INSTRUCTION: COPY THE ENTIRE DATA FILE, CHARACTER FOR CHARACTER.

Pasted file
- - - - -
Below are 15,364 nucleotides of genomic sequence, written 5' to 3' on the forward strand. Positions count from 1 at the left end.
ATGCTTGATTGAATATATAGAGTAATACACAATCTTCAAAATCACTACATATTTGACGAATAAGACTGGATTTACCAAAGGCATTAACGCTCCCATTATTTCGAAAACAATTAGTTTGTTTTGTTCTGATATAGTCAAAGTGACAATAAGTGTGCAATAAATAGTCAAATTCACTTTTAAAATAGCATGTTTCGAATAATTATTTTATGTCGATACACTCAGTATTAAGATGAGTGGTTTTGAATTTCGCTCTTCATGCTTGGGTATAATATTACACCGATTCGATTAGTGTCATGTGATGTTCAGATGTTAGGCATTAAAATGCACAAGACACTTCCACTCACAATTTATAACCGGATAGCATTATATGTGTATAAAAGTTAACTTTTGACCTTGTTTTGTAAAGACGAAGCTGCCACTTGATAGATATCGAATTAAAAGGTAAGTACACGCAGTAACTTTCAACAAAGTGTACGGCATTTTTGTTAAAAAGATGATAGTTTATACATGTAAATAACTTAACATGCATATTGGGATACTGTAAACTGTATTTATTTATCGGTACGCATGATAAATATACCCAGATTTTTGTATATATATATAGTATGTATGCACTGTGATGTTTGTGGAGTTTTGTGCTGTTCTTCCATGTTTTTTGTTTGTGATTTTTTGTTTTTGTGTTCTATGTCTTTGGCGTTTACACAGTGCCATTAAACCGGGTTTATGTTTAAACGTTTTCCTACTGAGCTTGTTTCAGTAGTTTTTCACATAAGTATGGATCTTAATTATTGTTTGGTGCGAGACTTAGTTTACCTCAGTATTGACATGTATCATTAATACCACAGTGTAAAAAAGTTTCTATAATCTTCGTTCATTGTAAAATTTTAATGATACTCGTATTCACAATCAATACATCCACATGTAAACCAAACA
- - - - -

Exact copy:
Below are 15,364 nucleotides of genomic sequence, written 5' to 3' on the forward strand. Positions count from 1 at the left end.
ATGCTTGATTGAATATATAGAGTAATACACAATCTTCAAAATCACTACATATTTGACGAATAAGACTGGATTTACCAAAGGCATTAACGCTCCCATTATTTCGAAAACAATTAGTTTGTTTTGTTCTGATATAGTCAAAGTGACAATAAGTGTGCAATAAATAGTCAAATTCACTTTTAAAATAGCATGTTTCGAATAATTATTTTATGTCGATACACTCAGTATTAAGATGAGTGGTTTTGAATTTCGCTCTTCATGCTTGGGTATAATATTACACCGATTCGATTAGTGTCATGTGATGTTCAGATGTTAGGCATTAAAATGCACAAGACACTTCCACTCACAATTTATAACCGGATAGCATTATATGTGTATAAAAGTTAACTTTTGACCTTGTTTTGTAAAGACGAAGCTGCCACTTGATAGATATCGAATTAAAAGGTAAGTACACGCAGTAACTTTCAACAAAGTGTACGGCATTTTTGTTAAAAAGATGATAGTTTATACATGTAAATAACTTAACATGCATATTGGGATACTGTAAACTGTATTTATTTATCGGTACGCATGATAAATATACCCAGATTTTTGTATATATATATAGTATGTATGCACTGTGATGTTTGTGGAGTTTTGTGCTGTTCTTCCATGTTTTTTGTTTGTGATTTTTTGTTTTTGTGTTCTATGTCTTTGGCGTTTACACAGTGCCATTAAACCGGGTTTATGTTTAAACGTTTTCCTACTGAGCTTGTTTCAGTAGTTTTTCACATAAGTATGGATCTTAATTATTGTTTGGTGCGAGACTTAGTTTACCTCAGTATTGACATGTATCATTAATACCACAGTGTAAAAAAGTTTCTATAATCTTCGTTCATTGTAAAATTTTAATGATACTCGTATTCACAATCAATACATCCACATGTAAACCAAACA